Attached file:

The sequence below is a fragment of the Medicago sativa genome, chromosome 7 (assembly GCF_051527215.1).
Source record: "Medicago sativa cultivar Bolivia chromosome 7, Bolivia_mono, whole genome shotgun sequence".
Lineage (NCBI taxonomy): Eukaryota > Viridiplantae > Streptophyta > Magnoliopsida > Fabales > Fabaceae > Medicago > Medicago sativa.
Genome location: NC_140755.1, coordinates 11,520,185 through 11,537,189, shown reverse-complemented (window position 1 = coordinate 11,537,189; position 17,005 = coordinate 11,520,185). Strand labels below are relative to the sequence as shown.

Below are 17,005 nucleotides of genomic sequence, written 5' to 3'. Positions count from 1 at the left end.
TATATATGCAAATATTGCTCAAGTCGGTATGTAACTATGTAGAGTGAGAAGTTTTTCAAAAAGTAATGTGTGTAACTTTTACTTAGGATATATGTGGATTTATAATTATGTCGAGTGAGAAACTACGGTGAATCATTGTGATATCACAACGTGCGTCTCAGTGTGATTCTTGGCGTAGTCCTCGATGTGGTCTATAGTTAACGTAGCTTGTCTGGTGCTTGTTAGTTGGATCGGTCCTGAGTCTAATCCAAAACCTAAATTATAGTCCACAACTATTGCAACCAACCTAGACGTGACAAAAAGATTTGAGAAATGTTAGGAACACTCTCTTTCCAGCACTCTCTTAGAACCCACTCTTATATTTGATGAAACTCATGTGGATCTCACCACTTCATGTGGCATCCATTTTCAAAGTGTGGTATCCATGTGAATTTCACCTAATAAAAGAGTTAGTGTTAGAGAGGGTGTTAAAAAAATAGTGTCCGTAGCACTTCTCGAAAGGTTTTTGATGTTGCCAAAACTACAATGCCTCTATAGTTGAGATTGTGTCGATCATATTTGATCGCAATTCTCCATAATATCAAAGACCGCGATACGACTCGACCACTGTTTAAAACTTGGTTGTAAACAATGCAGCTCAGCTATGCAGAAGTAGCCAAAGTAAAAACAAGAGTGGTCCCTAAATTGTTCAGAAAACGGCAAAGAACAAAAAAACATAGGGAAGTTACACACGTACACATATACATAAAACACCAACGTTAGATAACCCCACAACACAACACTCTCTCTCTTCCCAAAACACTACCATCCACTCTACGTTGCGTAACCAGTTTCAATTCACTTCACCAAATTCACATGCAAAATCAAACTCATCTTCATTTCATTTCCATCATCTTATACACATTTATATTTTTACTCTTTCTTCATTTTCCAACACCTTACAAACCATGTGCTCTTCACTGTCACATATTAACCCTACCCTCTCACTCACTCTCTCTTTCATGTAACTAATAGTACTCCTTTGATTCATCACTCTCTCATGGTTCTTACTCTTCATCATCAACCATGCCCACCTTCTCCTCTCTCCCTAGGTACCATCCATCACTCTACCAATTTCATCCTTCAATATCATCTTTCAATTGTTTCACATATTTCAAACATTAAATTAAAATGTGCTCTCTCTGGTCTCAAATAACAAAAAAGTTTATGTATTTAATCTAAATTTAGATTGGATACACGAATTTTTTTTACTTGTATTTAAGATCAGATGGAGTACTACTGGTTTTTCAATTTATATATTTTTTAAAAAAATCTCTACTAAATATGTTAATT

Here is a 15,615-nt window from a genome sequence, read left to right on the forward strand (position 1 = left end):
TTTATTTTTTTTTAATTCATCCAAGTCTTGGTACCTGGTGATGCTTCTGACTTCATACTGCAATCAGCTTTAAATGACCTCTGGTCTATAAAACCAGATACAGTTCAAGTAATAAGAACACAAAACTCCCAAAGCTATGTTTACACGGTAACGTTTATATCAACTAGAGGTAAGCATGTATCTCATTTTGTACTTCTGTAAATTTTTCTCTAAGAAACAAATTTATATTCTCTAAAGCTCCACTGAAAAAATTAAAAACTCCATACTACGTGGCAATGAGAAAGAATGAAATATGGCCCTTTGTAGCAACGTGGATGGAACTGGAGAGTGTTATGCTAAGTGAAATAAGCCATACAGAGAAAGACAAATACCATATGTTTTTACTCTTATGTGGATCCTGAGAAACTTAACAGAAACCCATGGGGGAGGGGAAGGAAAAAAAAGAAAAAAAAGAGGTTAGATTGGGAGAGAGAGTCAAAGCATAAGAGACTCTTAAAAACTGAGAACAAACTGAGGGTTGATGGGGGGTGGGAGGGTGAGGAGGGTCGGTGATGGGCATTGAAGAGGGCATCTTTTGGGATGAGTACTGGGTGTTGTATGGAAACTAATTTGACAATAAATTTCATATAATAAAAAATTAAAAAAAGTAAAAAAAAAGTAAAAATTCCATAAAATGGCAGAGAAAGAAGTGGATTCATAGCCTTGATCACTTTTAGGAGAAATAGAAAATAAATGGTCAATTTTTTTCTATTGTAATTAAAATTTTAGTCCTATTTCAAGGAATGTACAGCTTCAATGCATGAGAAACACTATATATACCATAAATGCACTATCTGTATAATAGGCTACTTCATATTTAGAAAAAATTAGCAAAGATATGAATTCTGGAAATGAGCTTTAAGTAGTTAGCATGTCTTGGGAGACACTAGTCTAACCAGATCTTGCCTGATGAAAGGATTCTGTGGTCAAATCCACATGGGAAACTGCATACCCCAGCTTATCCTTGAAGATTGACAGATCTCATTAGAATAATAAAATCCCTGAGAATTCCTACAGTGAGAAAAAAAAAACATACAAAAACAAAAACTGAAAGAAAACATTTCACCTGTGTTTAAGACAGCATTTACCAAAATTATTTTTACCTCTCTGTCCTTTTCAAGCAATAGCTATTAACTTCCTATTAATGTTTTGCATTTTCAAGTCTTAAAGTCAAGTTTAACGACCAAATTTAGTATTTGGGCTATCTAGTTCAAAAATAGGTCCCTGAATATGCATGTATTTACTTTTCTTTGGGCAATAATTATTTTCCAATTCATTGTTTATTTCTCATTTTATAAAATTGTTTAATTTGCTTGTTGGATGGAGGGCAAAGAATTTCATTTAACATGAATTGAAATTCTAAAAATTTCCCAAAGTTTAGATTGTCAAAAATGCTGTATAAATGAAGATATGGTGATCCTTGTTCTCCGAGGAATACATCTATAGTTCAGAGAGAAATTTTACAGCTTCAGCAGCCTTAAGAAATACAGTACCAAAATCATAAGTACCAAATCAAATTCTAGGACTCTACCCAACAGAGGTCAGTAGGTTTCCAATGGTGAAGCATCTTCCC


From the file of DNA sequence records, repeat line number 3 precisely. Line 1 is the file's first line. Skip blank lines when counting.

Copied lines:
Lineage (NCBI taxonomy): Eukaryota > Viridiplantae > Streptophyta > Magnoliopsida > Fabales > Fabaceae > Medicago > Medicago sativa.